The Truth About Going Barefoot

When it comes to going barefoot, many people believe in the power of nature and say it’s a completely healthy thing to do. On the other side, many people believe in the power of shoes for protecting feet from harm. Who’s right? Some of these truths may surprise you.

Truth: Wearing shoes is a modern-day convenience.

Millions of people worldwide still go without shoes on a daily basis, many of them by choice. Research on those who go without shoes shows that their feet are often just as healthy as those who constantly wear them.

Truth: Shoes aren’t a magical solution that protect feet from all trouble.

Most problems directly attributable to wearing shoes happen because the user is wearing the wrong size or shape for their unique foot needs. Common problems associated with wearing the wrong shoes include calluses, bunions, hammertoes, and other foot deformities.

Truth: Introduce yourself slowly when first going barefoot.

Start going barefoot for only short periods of time at first so the skin on the soles of your feet will stiffen and grow thicker, which makes them more resistant to cuts and injury. You’ll also notice differences in your gait and stability. Avoid vigorous activity until your strength and balance have improved.

Truth: When to go barefoot is very much a matter of practicality and sense.

Use good judgment when choosing to go barefoot. Bare feet in winter=bad idea. Bare feet around a construction site=bad idea. Bare feet during sports=bad idea. Be smart and wear shoes when the conditions or activity warrants.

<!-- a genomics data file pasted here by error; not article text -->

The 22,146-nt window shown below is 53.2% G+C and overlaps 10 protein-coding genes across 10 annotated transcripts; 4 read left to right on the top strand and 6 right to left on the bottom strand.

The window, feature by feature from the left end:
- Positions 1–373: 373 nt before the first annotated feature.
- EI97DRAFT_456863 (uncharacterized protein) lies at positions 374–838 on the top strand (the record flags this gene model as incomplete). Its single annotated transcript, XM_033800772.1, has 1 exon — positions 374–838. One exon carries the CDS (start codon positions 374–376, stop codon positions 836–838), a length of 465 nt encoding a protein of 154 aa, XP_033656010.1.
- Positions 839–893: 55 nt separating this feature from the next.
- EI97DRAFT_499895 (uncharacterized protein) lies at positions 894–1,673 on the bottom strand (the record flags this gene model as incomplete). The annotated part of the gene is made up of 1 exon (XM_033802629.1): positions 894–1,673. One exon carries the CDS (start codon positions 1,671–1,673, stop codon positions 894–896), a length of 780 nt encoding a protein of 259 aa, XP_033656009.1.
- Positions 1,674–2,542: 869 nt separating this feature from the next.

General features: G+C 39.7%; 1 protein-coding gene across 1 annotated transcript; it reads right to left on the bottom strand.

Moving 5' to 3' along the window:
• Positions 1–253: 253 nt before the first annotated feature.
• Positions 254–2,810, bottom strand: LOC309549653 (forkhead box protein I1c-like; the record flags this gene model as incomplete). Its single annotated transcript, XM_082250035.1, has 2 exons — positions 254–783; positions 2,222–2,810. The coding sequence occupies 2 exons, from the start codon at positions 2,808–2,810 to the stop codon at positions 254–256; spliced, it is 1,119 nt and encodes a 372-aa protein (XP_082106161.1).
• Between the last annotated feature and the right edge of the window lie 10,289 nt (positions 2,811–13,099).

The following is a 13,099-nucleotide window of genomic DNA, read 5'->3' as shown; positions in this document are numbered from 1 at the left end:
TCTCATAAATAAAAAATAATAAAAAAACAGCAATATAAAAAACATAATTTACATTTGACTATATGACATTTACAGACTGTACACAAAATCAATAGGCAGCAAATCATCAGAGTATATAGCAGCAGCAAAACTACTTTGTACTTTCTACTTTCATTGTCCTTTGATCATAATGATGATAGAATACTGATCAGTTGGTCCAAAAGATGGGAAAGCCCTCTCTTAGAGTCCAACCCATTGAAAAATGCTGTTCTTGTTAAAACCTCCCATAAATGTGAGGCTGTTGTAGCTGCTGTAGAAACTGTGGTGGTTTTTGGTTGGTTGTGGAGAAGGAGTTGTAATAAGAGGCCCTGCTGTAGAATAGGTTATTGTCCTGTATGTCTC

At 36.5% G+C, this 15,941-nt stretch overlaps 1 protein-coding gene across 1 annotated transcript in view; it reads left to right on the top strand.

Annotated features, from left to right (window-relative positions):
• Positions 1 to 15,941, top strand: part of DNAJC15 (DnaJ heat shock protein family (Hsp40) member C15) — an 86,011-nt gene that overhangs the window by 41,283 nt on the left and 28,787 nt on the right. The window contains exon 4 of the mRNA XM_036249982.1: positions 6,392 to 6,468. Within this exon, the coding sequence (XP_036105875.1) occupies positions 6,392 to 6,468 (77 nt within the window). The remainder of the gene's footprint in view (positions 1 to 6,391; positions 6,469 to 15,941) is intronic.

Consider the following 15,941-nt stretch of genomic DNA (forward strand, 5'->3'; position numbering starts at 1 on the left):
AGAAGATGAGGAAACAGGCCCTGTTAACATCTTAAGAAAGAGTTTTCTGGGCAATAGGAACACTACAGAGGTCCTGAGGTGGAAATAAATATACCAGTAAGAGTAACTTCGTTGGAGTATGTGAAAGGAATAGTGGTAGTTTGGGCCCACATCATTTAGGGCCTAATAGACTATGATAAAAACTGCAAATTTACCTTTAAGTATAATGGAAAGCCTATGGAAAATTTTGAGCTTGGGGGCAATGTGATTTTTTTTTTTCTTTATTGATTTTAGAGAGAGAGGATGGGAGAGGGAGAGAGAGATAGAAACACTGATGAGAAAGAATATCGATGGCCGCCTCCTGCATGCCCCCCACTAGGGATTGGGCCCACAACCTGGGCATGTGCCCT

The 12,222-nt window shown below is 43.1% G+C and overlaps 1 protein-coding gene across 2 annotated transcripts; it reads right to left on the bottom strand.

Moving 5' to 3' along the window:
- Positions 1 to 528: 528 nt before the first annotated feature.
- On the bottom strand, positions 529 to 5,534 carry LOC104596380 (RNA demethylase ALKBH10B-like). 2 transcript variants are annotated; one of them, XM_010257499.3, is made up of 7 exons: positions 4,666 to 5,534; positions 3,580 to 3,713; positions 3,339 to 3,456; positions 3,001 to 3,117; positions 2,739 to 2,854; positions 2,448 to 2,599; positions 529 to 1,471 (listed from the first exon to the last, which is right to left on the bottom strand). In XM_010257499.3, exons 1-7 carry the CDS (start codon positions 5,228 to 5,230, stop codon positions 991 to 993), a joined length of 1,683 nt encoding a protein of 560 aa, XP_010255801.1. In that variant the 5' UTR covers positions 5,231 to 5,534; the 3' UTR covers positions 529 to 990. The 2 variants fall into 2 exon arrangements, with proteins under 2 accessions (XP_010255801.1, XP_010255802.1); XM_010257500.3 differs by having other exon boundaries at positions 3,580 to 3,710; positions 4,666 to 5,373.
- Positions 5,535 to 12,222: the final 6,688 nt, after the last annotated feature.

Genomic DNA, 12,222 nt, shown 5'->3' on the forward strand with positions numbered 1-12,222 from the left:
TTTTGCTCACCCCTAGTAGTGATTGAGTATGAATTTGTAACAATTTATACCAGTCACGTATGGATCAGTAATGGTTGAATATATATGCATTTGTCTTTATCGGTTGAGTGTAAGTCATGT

Truth: It’s not okay for just anyone and everyone to go barefoot.

If you have certain conditions, especially diabetes, it is very important that you continue to wear shoes, even at home. Diabetes, peripheral neuropathy, and vascular conditions can all diminish sensitivity, meaning a minor, unnoticed injury like a cut or stubbed toe can lead to a major complication.

Truth: You’re allowed to go barefoot in more places than you’d think.

Other than government buildings and some places mandated by OSHA for safety, there are very few laws and regulations barring people from going barefoot in public places. When you see that sign in the window that says “No shirt, no shoes, no service,” it’s simply that establishment’s decision.

Choosing a barefoot lifestyle is not an easy decision. Talk to your FAAWC provider today to discuss when and where it’s suitable for you to go barefoot.

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